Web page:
In this archive photo of July 3, 2018, Brian Garrett speaks during an interview at his home in Powell, Ohio. Garrett, is among the approximately 145 alumni who have reported cases of sexual misconduct by the team physician at Ohio State University, Richard Strauss.
Former athletes say they expressed verbal concerns about Strauss as early as 1978, near the start of his two decades at the university.
An independent investigation into Dr. Richard Strauss is ongoing in the state of Ohio
Garret is among 145 alumni who gave researchers first-hand accounts of alleged sexual misconduct by Strauss between 1979 and 1997.
Strauss committed suicide in 2005. His relatives have said they were surprised by the accusations.
The school has urged everyone with information about him to contact researchers at Seattle-based Perkins Coie, who is not proactively contacting potential victims due to concerns that they may re-traumatize them.
Some of Strauss' accusers claim that Ohio state officials did not adequately respond to the concerns raised during their two decades there. The university has said that it is a key part of the investigation and that the school is committed to discovering the truth.
Strauss committed suicide in 2005. His relatives have said they were shocked by the allegations of sexual abuse.
He documented at least one complaint before Strauss dropped out of the university in 1998. A director of a health center said that a student's report of being inappropriately touched by Strauss during a test in 1995 was the first complaint he received. .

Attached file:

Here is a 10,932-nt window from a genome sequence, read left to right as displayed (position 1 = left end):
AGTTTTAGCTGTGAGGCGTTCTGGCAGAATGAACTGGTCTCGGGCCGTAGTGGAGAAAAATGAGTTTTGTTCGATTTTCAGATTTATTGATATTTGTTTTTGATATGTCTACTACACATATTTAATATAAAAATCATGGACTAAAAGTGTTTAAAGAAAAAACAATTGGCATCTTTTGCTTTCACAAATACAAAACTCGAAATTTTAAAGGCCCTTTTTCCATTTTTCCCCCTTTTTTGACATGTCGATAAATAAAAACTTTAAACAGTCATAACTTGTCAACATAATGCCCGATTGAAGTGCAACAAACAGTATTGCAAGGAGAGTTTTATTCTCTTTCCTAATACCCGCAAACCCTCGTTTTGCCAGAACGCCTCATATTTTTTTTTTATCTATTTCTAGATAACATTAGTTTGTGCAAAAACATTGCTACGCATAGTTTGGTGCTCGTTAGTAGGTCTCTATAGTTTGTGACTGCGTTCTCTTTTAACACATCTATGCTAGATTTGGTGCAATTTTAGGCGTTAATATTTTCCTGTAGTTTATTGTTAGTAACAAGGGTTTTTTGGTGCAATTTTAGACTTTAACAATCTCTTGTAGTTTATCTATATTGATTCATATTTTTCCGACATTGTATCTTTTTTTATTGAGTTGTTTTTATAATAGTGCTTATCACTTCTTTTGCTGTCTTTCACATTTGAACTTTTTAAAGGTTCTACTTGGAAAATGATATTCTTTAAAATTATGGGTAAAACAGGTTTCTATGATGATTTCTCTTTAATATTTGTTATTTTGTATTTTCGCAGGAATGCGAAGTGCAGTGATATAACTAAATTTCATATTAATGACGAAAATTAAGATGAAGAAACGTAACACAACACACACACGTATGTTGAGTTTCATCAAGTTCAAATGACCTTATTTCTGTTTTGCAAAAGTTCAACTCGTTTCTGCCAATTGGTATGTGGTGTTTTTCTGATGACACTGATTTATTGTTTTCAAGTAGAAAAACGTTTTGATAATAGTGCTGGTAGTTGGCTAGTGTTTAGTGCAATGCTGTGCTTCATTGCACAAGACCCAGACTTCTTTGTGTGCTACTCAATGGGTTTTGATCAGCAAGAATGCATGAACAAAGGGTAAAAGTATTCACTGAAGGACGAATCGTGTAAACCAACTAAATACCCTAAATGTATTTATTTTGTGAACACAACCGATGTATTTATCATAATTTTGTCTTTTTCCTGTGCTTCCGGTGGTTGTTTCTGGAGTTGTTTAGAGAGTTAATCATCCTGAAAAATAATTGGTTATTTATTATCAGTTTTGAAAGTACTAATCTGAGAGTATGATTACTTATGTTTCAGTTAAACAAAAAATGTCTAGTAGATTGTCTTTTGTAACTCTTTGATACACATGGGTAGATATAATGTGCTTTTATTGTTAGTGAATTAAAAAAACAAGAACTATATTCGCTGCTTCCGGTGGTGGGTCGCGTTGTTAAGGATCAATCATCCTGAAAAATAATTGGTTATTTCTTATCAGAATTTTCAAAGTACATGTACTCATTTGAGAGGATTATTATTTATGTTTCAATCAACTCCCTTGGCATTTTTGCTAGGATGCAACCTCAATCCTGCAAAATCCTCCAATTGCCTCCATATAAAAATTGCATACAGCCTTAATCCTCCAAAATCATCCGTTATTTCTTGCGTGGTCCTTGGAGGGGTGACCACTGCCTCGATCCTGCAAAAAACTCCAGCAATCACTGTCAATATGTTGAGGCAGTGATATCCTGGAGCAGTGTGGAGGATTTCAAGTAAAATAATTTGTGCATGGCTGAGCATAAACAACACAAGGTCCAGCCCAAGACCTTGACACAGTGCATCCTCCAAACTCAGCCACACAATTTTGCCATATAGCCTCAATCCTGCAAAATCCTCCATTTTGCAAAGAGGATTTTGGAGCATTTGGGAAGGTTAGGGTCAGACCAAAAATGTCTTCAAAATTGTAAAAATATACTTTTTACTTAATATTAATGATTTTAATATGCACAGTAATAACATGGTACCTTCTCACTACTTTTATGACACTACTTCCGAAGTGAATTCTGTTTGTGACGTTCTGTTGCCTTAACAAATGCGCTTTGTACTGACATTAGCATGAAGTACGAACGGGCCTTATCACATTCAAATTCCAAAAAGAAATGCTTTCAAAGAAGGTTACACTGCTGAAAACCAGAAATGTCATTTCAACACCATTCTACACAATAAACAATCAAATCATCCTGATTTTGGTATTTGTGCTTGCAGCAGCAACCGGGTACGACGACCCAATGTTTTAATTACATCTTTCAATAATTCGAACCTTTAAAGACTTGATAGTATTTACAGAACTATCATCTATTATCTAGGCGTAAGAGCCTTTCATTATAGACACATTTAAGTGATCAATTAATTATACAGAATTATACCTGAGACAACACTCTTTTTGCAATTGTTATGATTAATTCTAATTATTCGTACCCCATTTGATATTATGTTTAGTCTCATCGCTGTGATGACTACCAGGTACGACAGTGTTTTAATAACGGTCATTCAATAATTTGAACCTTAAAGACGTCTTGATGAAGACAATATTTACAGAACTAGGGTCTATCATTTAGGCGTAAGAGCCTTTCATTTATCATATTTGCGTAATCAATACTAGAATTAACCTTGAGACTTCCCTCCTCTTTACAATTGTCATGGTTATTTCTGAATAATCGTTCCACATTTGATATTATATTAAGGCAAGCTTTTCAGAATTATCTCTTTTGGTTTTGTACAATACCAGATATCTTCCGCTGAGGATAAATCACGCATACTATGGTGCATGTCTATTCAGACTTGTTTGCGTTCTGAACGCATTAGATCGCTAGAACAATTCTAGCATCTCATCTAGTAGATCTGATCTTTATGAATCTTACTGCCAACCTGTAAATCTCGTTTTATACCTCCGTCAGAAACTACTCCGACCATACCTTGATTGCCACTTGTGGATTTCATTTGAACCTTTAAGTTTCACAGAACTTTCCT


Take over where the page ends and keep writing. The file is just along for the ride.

That was a year before Strauss launched his clinic off campus, which was open for less than two years.
An independent investigation is ongoing in the state of Ohio, which says it is committed to learning the truth.
The accusations that people at Ohio State did not respond properly at the time are worrisome and are a critical focus of current research, "University spokesman Benjamin Johnson said in a statement in July.
A total of three lawsuits seek unspecified monetary damages, but unlike the first two, the most recent case, filed in July, does not propose to represent all Ohio State students abused by Strauss.
That lawsuit describes the other plaintiffs, most of whom are not named, as members of the tennis, football, basketball and track and field teams during the 1980s who repeatedly experienced sexual misconduct by Strauss. In some cases, it says that they complained to their coaches or coaches about their behavior.
Some former fighters have said the same and directed their most vivid criticism to the Republican representative of the United States. UU Jim Jordan, assistant wrestling assistant in the state of Ohio from 1987 to 1995. The Ohio congressman, who on Thursday threw a long-range bet to become the next Speaker of the House, denies the fighters' claims that he knew about the abuse when I was training.
Former athletes claim that the recreational center in Ohio, where a team doctor allegedly assaulted dozens of men, was a "gauntlet of sexual deviation." Rep. Jim Jordan (pictured), a former college wrestling coach, says he knew nothing about it.